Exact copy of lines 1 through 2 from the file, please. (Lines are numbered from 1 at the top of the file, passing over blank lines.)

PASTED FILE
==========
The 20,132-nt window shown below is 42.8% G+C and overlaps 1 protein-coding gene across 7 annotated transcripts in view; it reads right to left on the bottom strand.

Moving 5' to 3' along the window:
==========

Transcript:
The 20,132-nt window shown below is 42.8% G+C and overlaps 1 protein-coding gene across 7 annotated transcripts in view; it reads right to left on the bottom strand.

Moving 5' to 3' along the window: